An example….do you fly an ILS with the mindset of “I am going to miss “or I am going to get in?  I used to assume the latter.  I hadn’t missed an actual approach in years…why would this time be any different?   So flying a ILS into IND I had it LOCKED into my mind that I was getting in.  Yeah, I briefed the missed approach instructions but my MIND had no intention of missing.  Well turns out there was no runway environment in sight at the DH.  My first reaction was WTF?  The second was to be somewhat insulted (silly as it sounds) and my third reaction was to pitch up, power up at which point I looked down to see what the missed instructions really said.  It was a disorienting experience trying to make a full power climbing turn while rereading the instructions I has read less than 5 minutes prior.  I didn’t catch up to the aircraft until I was finally reestablished on the ILS.  Beat myself up pretty bad over that experience and never forgot it.  Every approach I make today I plan on missing.  If I break out prior to the MAP/DH I take it as a positive “surprise”.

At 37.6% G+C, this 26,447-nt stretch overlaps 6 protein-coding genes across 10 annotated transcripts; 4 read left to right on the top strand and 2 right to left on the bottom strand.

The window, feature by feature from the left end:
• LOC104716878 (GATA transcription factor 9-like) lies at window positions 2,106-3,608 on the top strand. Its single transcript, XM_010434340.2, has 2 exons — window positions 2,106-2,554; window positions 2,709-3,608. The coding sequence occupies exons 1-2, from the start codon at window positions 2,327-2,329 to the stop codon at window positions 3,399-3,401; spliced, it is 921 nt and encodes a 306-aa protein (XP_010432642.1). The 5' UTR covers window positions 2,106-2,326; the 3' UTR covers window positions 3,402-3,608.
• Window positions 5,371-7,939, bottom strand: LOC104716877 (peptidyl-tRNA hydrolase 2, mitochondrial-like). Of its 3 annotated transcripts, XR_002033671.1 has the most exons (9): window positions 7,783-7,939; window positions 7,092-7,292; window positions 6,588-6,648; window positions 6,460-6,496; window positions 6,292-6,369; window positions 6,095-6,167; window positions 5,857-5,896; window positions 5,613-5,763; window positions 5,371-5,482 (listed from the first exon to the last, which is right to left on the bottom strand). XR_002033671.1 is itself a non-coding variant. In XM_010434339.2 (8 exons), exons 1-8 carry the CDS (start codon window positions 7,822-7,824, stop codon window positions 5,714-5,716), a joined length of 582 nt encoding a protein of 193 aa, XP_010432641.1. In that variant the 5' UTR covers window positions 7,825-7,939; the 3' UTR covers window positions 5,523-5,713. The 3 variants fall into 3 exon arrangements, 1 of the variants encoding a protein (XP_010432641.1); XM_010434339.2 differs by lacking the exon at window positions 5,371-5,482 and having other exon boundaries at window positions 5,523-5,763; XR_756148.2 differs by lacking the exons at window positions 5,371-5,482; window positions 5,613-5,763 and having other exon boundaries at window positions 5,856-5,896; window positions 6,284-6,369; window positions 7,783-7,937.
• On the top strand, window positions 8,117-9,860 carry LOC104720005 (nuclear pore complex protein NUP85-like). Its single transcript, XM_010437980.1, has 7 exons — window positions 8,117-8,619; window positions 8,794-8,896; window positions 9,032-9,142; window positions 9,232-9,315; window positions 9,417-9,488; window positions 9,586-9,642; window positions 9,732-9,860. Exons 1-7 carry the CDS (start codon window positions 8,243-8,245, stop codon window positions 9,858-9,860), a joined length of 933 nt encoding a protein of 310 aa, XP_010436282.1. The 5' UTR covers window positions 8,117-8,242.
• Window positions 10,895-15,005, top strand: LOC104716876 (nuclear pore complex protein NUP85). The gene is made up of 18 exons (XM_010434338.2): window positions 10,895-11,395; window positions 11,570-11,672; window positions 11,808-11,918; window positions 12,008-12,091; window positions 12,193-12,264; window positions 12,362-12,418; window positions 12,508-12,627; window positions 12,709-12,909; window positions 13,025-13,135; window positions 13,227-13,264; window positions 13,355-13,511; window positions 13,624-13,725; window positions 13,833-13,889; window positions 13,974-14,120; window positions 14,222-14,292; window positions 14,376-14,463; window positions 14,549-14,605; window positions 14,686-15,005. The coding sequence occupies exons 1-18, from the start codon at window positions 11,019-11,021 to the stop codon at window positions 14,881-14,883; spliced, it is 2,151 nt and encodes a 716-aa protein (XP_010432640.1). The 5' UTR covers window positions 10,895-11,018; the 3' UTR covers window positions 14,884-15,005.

Judging by his words to the controller the pilot of 700CA certainly didn’t anticipate a problem.  He even used the words “it will be no problem for us”.  And why would it be?  Probably seen ice dozens of times and it was never a problem.  So the transition from “it won’t be a problem” to “holy crap I am in serious trouble” took less than 5 minutes.  Could you get your head wrapped around that swing in reality in a seamless fashion?   Would you have the discipline to recognize how bad it would become so quickly and initiate an emergency descent in NY airspace without hesitation?  Seems like a pretty tall order.  If you agree, plan for an escape no more than 60 seconds after entering IMC when moderate to severe is reported.  If you get surprised because it is manageable….it will be a surprise you can live with. 
It may turn out that that ice had nothing to do with this tragic event or that there were other factors like an out of envelope or overweight aircraft or a systems failure.  Regardless, assuming the worst vs. expecting the best is worth considering.